Surface-controlled dislocation multiplication in metal micropillars
CR Weinberger and W Cai, PROCEEDINGS OF THE NATIONAL ACADEMY OF SCIENCES OF THE UNITED STATES OF AMERICA, 105, 14304-14307 (2008).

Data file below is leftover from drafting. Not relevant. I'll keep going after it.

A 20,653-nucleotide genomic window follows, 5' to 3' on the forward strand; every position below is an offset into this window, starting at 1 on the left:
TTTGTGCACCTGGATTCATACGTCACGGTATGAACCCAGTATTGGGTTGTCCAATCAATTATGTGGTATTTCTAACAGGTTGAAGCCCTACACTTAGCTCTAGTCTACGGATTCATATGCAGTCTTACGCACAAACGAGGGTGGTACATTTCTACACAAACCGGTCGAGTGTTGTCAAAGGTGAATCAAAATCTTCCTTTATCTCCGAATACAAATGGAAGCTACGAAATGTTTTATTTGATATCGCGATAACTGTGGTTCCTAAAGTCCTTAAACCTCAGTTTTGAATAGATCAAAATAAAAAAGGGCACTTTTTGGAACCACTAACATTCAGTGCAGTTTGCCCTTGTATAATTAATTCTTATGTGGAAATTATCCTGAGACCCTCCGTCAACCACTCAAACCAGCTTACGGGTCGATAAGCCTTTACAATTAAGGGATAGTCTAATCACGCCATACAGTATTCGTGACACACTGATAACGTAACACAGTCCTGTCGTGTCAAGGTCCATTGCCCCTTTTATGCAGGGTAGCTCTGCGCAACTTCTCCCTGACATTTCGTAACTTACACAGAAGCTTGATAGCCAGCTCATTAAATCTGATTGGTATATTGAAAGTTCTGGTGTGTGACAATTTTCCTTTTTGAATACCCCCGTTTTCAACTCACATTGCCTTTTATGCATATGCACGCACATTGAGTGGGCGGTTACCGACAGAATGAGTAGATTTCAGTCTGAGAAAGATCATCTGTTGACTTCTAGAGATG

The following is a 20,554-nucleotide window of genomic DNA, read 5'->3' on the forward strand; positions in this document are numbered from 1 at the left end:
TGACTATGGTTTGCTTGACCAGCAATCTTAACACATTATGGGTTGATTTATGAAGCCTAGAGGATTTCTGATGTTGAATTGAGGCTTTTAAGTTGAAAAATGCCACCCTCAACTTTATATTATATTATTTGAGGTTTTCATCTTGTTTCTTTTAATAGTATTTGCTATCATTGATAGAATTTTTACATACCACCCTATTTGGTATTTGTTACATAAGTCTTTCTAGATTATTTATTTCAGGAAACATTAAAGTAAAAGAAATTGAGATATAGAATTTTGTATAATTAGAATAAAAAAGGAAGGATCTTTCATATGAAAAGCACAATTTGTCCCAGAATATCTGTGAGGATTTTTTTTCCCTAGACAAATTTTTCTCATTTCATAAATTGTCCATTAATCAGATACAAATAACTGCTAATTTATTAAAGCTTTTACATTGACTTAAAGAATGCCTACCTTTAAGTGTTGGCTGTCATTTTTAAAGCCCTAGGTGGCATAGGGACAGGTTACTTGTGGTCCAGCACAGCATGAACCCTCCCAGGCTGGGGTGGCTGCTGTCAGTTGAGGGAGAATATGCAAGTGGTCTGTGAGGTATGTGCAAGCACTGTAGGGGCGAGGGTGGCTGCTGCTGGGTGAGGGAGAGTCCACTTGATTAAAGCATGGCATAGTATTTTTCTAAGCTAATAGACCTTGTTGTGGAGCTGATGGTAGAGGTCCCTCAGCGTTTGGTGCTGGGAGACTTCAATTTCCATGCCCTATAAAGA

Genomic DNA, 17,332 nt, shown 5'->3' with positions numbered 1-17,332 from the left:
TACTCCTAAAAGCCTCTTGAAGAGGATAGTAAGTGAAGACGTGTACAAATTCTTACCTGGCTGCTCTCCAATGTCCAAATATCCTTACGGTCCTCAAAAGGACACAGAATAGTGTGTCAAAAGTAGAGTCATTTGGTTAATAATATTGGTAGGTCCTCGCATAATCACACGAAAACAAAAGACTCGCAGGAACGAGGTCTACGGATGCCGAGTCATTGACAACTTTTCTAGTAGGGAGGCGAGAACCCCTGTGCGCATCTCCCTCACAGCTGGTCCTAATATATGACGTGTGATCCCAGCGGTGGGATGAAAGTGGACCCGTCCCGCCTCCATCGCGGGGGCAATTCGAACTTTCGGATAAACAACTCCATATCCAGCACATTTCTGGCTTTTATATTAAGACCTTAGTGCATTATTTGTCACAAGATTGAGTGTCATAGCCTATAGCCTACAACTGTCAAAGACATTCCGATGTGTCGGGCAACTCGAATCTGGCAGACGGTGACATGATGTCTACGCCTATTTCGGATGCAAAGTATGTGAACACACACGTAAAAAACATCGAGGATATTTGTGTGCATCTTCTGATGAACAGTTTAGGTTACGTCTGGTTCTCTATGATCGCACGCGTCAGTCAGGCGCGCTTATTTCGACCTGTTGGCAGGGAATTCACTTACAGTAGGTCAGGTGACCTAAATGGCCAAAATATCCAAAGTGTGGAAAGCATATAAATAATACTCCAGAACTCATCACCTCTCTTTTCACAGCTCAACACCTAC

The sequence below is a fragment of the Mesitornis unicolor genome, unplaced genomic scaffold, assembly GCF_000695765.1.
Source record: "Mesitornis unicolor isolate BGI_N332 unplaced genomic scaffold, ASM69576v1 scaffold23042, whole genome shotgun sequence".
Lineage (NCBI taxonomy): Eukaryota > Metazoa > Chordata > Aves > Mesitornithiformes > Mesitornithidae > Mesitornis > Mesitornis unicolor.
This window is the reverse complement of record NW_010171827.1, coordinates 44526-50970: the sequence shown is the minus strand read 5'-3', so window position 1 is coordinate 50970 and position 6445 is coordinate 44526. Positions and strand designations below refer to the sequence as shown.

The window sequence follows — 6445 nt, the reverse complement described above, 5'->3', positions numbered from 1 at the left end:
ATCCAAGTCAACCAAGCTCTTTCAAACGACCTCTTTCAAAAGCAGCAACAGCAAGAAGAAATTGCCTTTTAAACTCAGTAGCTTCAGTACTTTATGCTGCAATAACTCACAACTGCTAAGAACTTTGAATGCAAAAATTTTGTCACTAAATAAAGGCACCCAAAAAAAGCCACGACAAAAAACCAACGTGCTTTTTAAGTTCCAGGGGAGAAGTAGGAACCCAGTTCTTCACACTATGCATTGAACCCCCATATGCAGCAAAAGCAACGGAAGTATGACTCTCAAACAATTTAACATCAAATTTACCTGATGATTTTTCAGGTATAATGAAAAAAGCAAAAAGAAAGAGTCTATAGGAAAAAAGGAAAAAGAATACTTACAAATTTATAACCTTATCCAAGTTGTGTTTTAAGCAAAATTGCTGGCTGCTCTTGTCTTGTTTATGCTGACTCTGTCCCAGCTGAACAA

Understanding the plasticity and strength of crystalline materials in terms of the dynamics of microscopic defects has been a goal of materials research in the last 70 years. The size-dependent yield stress observed in recent experiments of submicrometer metallic pillars provides a unique opportunity to test our theoretical models, allowing the predictions from defect dynamics simulations to be directly compared with mechanical strength measurements. Although depletion of dislocations from submicrometer face-centered-cubic (FCC) pillars provides a plausible explanation of the observed size-effect, we predict multiplication of dislocations in body-centered-cubic (BCC) pillars through a series of molecular dynamics and dislocation dynamics simulations. Under the combined effects from the image stress and dislocation core structure, a dislocation nucleated from the surface of a BCC pillar generates one or more dislocations moving in the opposite direction before it exits from the surface. The process is repeatable so that a single nucleation event is able to produce a much larger amount of plastic deformation than that in FCC pillars. This self- multiplication mechanism suggests a need for a different explanation of the size dependence of yield stress in FCC and BCC pillars.
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